People are more forgiving these days due to errors posed by auto-correct and predictive text technology. Even though it is meant to catch/prevent errors, it can introduce errors where there were none. This occurs with slang and unconventional sentence structures, as well as with previous mistakes being added to your “dictionary.” So, once you make an error like dont, you will continue to be fed that error from your personal texting-style guide until you make an effort to teach the app your preference by fixing the error. I personally never spell out going to in a text message, because I find it clumsy; instead I have my auto-correct set to gonna when typing or dictating, because that’s, phonetically, more accurate. Newer generations — Millennials and Gen Zs — that grew up with texting make up more than a third of the workplace, and they have been influencing the standards and expectations of communication. This is how usage begins to evolve. Straddling the border between Millennial and Gen X, as much of a grammar geek as I am, I still tend to worry less about classical grammar (unless, of course, I am writing a cover letter or this blog post). Because, based on context, most apostrophe mistakes do not change the meaning of a message, as long as the reader can make assumptions based on the context of the conversation. For instance, “Lets get lunch” is no less understandable than “Let’s get lunch.” There is no other way to interpret that statement. Let is a verb and cannot be made plural. You don’t assume your mom doesn’t know how to spell — and you don’t dare correct her — you simply read it and respond.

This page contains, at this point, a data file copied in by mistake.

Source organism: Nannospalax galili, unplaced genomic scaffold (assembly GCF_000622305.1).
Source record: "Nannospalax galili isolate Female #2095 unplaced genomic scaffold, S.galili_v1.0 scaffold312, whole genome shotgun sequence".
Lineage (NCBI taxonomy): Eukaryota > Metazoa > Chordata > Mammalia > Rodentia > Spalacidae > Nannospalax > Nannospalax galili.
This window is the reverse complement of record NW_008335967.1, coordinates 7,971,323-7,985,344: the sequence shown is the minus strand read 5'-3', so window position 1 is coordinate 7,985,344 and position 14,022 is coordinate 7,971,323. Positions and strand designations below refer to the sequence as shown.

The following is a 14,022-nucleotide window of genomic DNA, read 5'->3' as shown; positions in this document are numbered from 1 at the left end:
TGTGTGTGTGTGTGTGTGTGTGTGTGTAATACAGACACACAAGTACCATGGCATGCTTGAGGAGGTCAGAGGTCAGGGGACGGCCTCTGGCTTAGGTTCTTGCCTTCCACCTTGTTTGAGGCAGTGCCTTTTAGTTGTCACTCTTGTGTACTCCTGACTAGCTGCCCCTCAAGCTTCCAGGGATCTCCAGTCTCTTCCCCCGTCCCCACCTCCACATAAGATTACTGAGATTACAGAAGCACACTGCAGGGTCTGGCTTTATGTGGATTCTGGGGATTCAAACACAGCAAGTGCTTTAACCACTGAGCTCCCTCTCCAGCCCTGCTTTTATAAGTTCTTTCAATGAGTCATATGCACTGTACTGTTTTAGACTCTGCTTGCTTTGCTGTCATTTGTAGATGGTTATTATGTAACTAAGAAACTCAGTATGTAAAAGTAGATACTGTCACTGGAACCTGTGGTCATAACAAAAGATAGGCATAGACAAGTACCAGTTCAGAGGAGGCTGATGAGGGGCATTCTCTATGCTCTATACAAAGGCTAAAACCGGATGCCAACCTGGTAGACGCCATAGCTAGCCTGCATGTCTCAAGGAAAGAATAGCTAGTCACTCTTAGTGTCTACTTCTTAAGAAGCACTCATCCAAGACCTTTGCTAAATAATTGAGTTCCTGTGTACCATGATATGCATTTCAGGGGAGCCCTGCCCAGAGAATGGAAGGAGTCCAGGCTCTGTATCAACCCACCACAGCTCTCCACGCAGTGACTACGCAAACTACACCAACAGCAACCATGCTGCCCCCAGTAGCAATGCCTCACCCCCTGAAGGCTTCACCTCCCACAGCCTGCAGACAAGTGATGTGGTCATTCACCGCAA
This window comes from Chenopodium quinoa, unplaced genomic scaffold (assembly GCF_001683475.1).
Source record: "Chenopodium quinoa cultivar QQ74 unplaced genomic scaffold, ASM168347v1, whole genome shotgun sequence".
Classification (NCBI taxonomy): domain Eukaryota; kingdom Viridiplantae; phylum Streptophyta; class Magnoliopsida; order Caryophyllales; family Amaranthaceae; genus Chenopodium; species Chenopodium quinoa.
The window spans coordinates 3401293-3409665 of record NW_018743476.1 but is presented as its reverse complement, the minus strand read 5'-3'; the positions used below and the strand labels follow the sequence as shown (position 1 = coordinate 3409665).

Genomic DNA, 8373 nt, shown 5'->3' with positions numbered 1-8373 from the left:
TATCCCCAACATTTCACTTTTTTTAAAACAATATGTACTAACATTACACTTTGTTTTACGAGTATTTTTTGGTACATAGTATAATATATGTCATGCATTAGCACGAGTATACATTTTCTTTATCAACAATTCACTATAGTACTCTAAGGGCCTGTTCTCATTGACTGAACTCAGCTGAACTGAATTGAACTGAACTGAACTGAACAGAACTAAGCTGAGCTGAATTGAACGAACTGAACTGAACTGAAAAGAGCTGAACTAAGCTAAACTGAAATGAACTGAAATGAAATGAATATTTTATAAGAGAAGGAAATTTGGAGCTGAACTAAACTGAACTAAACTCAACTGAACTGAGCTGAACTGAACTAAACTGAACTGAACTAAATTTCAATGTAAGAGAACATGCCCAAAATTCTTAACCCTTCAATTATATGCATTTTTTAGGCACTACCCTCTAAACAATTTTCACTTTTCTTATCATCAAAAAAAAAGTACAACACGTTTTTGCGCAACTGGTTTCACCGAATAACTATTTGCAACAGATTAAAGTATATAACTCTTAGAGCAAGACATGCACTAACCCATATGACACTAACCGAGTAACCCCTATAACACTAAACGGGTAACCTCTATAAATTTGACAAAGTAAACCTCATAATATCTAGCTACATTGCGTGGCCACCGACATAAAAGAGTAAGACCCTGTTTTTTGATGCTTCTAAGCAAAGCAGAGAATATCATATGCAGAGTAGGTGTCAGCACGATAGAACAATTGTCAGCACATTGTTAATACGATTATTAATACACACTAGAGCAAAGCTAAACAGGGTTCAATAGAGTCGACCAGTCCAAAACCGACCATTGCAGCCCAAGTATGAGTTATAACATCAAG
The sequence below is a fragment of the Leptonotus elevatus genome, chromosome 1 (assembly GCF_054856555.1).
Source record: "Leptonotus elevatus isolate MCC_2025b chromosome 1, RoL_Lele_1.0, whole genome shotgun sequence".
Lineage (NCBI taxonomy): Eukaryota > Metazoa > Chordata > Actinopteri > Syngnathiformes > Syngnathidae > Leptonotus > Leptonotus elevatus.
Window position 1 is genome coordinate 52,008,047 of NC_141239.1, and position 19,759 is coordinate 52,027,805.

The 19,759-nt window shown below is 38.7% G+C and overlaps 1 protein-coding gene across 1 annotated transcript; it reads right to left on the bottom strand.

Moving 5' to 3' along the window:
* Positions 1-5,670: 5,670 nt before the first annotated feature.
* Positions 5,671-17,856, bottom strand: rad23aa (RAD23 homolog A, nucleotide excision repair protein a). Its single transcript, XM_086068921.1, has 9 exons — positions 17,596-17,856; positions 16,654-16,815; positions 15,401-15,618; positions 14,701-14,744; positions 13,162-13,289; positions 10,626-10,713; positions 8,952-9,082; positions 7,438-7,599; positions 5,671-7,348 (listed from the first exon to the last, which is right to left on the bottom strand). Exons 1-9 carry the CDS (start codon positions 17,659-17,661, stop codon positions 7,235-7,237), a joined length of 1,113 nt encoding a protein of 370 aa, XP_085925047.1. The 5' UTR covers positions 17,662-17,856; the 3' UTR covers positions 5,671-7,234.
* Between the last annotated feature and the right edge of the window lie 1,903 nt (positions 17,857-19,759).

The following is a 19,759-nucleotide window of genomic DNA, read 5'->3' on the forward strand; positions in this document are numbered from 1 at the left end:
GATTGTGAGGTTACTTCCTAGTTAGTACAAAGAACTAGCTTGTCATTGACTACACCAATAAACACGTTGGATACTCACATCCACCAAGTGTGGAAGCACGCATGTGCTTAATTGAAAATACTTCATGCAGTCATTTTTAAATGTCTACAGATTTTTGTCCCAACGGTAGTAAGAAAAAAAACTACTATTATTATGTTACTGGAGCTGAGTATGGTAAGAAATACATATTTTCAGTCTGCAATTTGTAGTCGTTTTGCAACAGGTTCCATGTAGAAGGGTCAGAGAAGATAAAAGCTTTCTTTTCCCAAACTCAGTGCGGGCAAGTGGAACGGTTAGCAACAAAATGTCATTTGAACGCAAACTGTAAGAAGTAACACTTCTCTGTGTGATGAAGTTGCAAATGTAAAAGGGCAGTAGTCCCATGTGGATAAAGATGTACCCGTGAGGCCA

Are Apostrophes Phasing Out?
I hope not. But we cannot control language — an ever-changing organism fed by usage, which is a bottom-up organization. Usage is what and how people speak and write. It is inconvenient to many, when typing a quick email or text on a smartphone, to break the flow of lettering to insert an apostrophe. It means either having to switch over to the symbol keyboard or hold down the comma key on an iPhone, hold down the letter x on a Samsung or do God knows what on a Swype keyboard to retrieve it. I don’t mean to advocate laziness; I’m just telling it like it is: The apostrophe is becoming an inconvenience.
The apostrophe isn’t the only punctuation mark in trouble. We’ve seen a decrease in the use of periods in short messages, advertising, and even emails. If the message is over, the sentence has clearly ended, so why bother with a period. However, the function of the period is shifting. In a text, the presence of a period can signal tone or emotion. “I don’t think so.” (with a period) may sound defensive or boundary-setting, whereas, “I don’t think so” (without a period) assumes a quizzical tone. I don’t see the function of the apostrophe shifting in that direction. So, if its two functions — possession and contraction — fall out of favor, then it may very well enter the endangered species list along with the semi-colon, which has failed to reinvent itself.